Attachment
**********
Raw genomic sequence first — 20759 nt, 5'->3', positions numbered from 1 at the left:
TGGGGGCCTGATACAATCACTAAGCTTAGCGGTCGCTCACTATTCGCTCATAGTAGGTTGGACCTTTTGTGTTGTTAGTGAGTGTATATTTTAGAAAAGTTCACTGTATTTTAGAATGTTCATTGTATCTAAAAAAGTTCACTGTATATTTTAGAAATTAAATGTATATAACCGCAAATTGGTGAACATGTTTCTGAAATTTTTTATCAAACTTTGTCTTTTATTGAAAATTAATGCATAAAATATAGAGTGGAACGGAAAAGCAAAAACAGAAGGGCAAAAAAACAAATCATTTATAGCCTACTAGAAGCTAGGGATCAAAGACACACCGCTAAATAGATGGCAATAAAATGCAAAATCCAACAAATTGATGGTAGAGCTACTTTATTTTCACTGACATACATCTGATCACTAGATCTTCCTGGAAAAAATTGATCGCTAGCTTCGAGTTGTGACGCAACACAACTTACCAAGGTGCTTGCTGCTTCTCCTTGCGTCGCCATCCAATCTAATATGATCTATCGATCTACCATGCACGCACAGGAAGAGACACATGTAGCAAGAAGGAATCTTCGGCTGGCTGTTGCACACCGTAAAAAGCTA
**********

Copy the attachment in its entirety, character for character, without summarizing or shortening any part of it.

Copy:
Raw genomic sequence first — 20759 nt, 5'->3', positions numbered from 1 at the left:
TGGGGGCCTGATACAATCACTAAGCTTAGCGGTCGCTCACTATTCGCTCATAGTAGGTTGGACCTTTTGTGTTGTTAGTGAGTGTATATTTTAGAAAAGTTCACTGTATTTTAGAATGTTCATTGTATCTAAAAAAGTTCACTGTATATTTTAGAAATTAAATGTATATAACCGCAAATTGGTGAACATGTTTCTGAAATTTTTTATCAAACTTTGTCTTTTATTGAAAATTAATGCATAAAATATAGAGTGGAACGGAAAAGCAAAAACAGAAGGGCAAAAAAACAAATCATTTATAGCCTACTAGAAGCTAGGGATCAAAGACACACCGCTAAATAGATGGCAATAAAATGCAAAATCCAACAAATTGATGGTAGAGCTACTTTATTTTCACTGACATACATCTGATCACTAGATCTTCCTGGAAAAAATTGATCGCTAGCTTCGAGTTGTGACGCAACACAACTTACCAAGGTGCTTGCTGCTTCTCCTTGCGTCGCCATCCAATCTAATATGATCTATCGATCTACCATGCACGCACAGGAAGAGACACATGTAGCAAGAAGGAATCTTCGGCTGGCTGTTGCACACCGTAAAAAGCTA